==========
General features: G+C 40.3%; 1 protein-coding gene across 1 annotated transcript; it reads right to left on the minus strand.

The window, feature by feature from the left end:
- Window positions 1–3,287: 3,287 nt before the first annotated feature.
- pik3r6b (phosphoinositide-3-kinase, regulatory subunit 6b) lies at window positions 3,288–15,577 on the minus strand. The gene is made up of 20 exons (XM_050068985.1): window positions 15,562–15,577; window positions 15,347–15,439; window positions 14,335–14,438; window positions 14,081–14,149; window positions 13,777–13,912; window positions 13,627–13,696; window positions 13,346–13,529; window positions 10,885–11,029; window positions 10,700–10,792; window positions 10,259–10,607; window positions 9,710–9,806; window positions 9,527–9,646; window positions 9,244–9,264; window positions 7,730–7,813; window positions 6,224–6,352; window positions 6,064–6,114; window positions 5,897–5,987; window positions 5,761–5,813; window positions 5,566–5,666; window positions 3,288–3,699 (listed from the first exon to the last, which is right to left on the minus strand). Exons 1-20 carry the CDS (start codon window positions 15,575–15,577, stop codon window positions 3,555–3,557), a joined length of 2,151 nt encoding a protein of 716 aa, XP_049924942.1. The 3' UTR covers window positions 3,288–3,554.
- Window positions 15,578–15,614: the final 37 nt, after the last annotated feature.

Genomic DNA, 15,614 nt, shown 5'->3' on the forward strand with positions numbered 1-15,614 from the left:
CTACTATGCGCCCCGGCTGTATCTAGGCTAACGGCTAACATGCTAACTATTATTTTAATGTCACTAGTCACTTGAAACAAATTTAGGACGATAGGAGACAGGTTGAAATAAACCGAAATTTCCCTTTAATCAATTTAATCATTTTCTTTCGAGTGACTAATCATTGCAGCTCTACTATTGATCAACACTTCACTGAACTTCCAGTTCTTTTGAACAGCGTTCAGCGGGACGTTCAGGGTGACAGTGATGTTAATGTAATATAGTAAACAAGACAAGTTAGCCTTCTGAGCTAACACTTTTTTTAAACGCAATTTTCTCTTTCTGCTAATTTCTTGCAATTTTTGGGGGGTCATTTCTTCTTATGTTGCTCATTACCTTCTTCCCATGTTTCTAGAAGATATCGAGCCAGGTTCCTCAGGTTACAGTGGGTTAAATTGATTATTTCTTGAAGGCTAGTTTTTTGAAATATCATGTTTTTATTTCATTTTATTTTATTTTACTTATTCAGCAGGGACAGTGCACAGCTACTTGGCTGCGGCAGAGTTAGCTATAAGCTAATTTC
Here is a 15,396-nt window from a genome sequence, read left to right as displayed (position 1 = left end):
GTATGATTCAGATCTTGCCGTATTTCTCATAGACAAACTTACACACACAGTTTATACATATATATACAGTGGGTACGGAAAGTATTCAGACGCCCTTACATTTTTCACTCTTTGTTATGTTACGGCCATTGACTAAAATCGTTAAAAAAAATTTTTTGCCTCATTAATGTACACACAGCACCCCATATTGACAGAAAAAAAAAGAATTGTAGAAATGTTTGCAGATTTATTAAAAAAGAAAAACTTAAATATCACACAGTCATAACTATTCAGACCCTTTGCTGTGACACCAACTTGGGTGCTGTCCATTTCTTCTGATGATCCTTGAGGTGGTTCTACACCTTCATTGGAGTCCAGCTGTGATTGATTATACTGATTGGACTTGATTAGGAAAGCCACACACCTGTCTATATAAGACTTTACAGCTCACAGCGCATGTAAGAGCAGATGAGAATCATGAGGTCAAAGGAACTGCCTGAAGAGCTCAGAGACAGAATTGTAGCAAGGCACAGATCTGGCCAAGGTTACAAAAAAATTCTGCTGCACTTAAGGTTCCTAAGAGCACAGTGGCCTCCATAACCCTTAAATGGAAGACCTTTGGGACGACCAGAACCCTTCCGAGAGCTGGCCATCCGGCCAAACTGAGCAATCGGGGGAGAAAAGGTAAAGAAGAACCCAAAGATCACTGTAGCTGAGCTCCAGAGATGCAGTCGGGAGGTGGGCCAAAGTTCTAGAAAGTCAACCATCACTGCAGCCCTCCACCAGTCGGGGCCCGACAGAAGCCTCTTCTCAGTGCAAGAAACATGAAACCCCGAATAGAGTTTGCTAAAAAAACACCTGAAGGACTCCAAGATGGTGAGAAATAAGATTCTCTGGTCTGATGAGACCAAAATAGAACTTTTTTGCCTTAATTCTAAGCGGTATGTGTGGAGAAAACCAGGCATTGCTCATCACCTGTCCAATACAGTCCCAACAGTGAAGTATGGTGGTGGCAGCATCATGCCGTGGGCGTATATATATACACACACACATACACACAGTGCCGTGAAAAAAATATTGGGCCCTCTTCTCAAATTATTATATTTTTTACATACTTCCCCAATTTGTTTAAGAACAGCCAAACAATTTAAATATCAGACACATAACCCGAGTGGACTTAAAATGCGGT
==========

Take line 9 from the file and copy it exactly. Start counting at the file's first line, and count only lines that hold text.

GTATGATTCAGATCTTGCCGTATTTCTCATAGACAAACTTACACACACAGTTTATACATATATATACAGTGGGTACGGAAAGTATTCAGACGCCCTTACATTTTTCACTCTTTGTTATGTTACGGCCATTGACTAAAATCGTTAAAAAAAATTTTTTGCCTCATTAATGTACACACAGCACCCCATATTGACAGAAAAAAAAAGAATTGTAGAAATGTTTGCAGATTTATTAAAAAAGAAAAACTTAAATATCACACAGTCATAACTATTCAGACCCTTTGCTGTGACACCAACTTGGGTGCTGTCCATTTCTTCTGATGATCCTTGAGGTGGTTCTACACCTTCATTGGAGTCCAGCTGTGATTGATTATACTGATTGGACTTGATTAGGAAAGCCACACACCTGTCTATATAAGACTTTACAGCTCACAGCGCATGTAAGAGCAGATGAGAATCATGAGGTCAAAGGAACTGCCTGAAGAGCTCAGAGACAGAATTGTAGCAAGGCACAGATCTGGCCAAGGTTACAAAAAAATTCTGCTGCACTTAAGGTTCCTAAGAGCACAGTGGCCTCCATAACCCTTAAATGGAAGACCTTTGGGACGACCAGAACCCTTCCGAGAGCTGGCCATCCGGCCAAACTGAGCAATCGGGGGAGAAAAGGTAAAGAAGAACCCAAAGATCACTGTAGCTGAGCTCCAGAGATGCAGTCGGGAGGTGGGCCAAAGTTCTAGAAAGTCAACCATCACTGCAGCCCTCCACCAGTCGGGGCCCGACAGAAGCCTCTTCTCAGTGCAAGAAACATGAAACCCCGAATAGAGTTTGCTAAAAAAACACCTGAAGGACTCCAAGATGGTGAGAAATAAGATTCTCTGGTCTGATGAGACCAAAATAGAACTTTTTTGCCTTAATTCTAAGCGGTATGTGTGGAGAAAACCAGGCATTGCTCATCACCTGTCCAATACAGTCCCAACAGTGAAGTATGGTGGTGGCAGCATCATGCCGTGGGCGTATATATATACACACACACATACACACAGTGCCGTGAAAAAAATATTGGGCCCTCTTCTCAAATTATTATATTTTTTACATACTTCCCCAATTTGTTTAAGAACAGCCAAACAATTTAAATATCAGACACATAACCCGAGTGGACTTAAAATGCGGT